Apocalypse Kerry = Operation Sealords
Claremont Institute
Apocalypse Kerry = Operation Sealords
Thu Aug 19, 2004 23:56

Apocalypse Kerry

By John H. Hinderaker and Scott W. Johnson
Posted August 18, 2004

A version of this article appeared in the August 18, 2004 edition of the Minneapolis Star-Tribune.

John Kerry took the floor of the United States Senate on March 27, 1986, and delivered a dramatic oration indicting the foreign policy of the Reagan Administration. As is his habit, Kerry drew on his Vietnam war experience in explaining his opposition to the policy.

"I remember Christmas of 1968 sitting on a gunboat in Cambodia," he said. "I remember what it was like to be shot at by Vietnamese and Khmer Rouge and Cambodians, and having the President of the United States telling the American people that I was not there."

To emphasize the importance of this incident to his subsequent political development, Kerry asserted: "I have that memory which is seared—seared —in me, that says to me, before we send another generation into harm's way we have a responsibility in the U.S. Senate to go the last step, to make the best effort possible to avoid that kind of conflict."

The story of his 1968 Christmas in Cambodia is one that Kerry has told on many occasions over the years. He invoked the story in 1979 in the course of his review of the movie "Apocalypse Now" for the Boston Herald. Most recently, Kerry told the story—with remarkable embellishments involving a CIA man who gave him his "lucky hat"—last year on separate occasions to reporters Laura Blumenfeld of the Washington Post and Michael Kranish of the Boston Globe.

Certain elements of Kerry's Christmas in Cambodia story were incredible on their face. Kerry attributed responsibility for his illegal 1968 mission to Richard Nixon, despite the fact that Lyndon Johnson was president at the time. The Khmer Rouge who allegedly shot at Kerry during his "secret" mission did not take the field until 1972.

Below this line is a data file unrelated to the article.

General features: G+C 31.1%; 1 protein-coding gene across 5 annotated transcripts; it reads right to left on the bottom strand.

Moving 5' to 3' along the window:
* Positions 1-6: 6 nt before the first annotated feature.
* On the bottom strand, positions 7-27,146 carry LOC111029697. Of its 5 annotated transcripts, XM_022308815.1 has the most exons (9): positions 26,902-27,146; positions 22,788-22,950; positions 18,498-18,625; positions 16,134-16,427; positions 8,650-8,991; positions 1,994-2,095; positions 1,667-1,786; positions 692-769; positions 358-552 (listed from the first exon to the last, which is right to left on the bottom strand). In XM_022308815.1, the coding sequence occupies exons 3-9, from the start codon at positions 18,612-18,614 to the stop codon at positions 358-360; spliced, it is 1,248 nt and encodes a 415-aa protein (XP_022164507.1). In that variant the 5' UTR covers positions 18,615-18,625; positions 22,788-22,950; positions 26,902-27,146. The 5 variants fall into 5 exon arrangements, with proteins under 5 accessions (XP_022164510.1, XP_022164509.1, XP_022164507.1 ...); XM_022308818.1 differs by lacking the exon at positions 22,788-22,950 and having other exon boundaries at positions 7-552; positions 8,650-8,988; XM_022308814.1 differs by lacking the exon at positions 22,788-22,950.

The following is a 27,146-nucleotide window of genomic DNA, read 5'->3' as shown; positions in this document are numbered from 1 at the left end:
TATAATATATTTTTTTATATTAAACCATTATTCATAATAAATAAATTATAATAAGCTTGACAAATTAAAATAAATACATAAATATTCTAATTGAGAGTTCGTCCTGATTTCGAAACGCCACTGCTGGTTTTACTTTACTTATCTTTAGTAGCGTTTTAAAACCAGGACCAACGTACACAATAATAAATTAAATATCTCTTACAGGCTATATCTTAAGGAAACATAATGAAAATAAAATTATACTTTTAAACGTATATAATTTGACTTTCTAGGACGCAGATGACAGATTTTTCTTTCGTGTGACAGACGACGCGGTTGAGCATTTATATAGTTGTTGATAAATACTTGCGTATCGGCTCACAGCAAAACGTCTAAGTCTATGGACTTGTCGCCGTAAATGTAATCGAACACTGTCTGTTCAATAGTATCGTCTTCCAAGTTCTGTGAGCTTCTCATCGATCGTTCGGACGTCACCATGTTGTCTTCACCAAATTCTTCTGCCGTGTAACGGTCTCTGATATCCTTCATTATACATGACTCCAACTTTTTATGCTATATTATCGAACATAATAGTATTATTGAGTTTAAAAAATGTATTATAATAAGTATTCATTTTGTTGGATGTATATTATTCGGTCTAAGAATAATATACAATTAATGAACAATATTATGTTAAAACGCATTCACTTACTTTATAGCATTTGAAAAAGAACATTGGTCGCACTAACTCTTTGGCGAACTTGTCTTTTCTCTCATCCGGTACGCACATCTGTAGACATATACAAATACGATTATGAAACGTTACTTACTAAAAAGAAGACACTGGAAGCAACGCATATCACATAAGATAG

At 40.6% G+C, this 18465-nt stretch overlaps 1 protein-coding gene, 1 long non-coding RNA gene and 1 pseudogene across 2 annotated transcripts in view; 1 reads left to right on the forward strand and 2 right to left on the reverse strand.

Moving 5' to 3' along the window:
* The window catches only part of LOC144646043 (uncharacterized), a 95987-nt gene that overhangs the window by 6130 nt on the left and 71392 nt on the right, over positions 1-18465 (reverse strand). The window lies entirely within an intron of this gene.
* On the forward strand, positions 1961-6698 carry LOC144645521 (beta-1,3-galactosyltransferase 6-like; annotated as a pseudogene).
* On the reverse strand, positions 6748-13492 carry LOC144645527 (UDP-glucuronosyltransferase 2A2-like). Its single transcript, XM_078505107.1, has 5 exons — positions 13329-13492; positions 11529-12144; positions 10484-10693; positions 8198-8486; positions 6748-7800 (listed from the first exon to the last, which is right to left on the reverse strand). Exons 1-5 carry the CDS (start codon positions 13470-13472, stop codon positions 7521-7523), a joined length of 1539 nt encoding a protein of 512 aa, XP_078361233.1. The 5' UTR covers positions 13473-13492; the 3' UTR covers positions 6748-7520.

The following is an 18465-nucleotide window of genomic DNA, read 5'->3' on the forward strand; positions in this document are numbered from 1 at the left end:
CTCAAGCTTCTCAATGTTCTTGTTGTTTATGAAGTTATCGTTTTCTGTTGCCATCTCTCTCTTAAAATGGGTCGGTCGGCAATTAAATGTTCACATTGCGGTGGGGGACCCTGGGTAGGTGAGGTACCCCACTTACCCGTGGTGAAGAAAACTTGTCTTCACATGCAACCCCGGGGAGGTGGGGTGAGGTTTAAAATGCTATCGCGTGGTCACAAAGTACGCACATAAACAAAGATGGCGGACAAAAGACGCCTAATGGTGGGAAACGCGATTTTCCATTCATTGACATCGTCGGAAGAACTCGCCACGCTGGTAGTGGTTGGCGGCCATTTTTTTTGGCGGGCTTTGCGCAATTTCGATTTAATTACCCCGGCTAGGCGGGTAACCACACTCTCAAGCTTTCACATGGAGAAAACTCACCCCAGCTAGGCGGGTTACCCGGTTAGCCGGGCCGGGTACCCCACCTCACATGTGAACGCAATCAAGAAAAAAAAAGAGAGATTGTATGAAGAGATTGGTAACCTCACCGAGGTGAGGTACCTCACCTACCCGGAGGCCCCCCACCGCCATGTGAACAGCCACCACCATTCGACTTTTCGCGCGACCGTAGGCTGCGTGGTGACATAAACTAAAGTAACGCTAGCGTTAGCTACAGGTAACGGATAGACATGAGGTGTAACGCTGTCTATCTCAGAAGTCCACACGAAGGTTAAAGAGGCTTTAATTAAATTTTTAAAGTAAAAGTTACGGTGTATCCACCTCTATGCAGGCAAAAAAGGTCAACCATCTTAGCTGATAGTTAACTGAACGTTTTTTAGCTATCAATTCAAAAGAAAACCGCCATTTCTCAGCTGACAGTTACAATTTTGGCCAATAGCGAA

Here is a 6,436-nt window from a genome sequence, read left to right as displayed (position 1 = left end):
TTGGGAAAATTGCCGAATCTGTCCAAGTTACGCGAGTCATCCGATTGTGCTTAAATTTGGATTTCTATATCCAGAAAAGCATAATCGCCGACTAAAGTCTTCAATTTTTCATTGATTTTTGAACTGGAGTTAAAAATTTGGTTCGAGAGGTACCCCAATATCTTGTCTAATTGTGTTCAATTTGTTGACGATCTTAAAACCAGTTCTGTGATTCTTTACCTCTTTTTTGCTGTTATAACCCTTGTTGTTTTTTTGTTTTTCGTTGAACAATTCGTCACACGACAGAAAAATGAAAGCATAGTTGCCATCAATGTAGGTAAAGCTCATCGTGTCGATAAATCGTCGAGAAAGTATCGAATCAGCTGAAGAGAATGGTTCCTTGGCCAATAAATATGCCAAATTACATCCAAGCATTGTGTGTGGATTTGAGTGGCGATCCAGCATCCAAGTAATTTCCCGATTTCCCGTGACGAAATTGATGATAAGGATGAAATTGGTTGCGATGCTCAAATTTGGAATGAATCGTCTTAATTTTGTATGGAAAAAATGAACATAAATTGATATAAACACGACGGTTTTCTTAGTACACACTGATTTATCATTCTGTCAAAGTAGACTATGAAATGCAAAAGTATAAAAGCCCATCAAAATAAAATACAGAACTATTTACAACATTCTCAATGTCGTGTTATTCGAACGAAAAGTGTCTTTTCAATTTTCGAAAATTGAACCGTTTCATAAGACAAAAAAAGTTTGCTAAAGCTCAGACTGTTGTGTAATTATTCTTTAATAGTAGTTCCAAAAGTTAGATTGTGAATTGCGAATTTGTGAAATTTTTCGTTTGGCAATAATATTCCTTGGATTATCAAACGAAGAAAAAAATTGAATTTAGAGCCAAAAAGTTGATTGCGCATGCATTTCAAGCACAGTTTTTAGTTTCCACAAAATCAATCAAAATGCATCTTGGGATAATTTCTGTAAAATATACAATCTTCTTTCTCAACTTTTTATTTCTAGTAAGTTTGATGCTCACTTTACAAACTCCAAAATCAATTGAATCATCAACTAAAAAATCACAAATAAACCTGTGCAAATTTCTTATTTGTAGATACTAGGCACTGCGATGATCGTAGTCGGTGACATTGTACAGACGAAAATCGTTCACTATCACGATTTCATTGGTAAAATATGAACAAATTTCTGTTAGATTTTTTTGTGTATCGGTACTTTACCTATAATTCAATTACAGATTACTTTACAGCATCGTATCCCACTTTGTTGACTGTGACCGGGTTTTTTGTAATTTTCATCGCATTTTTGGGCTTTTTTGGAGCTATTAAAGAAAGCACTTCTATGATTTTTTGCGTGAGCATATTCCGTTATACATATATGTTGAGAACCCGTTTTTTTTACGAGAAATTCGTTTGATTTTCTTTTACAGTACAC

Moreover, there is no record that Swift boats—the type of boat under Kerry's command—were ever used for secret missions in Cambodia. Their size and noise make them unlikely candidates for such missions in any event. Indeed, the authorized biographer of Kerry's Vietnam service—historian Douglas Brinkley in his book Tour of Duty—omits any mention of such a covert cross-border mission to Cambodia at any time during Kerry's service.

Over the past few weeks, the Christmas in Cambodia tale, a keystone of John Kerry's Vietnam autobiography, has been revealed to be fraudulent. On Christmas 1968, Kerry was docked at Sa Dec, 50 miles from Cambodia in an area from which the Cambodian border was in fact inaccessible.

Last week, after the falsity of Kerry's account became public, the Kerry campaign issued a statement "correcting" the story. According to the Kerry campaign, the mission referred to took place in January 1969 when Kerry "inadvertently or responsibly" crossed the border into Cambodia. However, three of Kerry's Swift boat crewmates have denied entering Cambodia at any time, and no one has corroborated Kerry's claim.

The suggestion that Kerry may have "inadvertently" strayed into Cambodia—leaving aside whether that was even possible—constitutes a complete retreat from the point of Kerry's original story: that he lost his faith in government because the President lied about having sent American troops into Cambodia. And, of course, it contradicts his story about ferrying a CIA man to Cambodia.

Given the attention lavished on President Bush's service in the Air National Guard earlier this year, we thought that newspapers such as the Washington Post and the New York Times would want to devote comparable attention to John Kerry's Christmas in Cambodia story. We also thought they would want to consider what the falsity of Kerry's story might have to tell us about the uses to which Kerry is putting his Vietnam service in the current presidential campaign.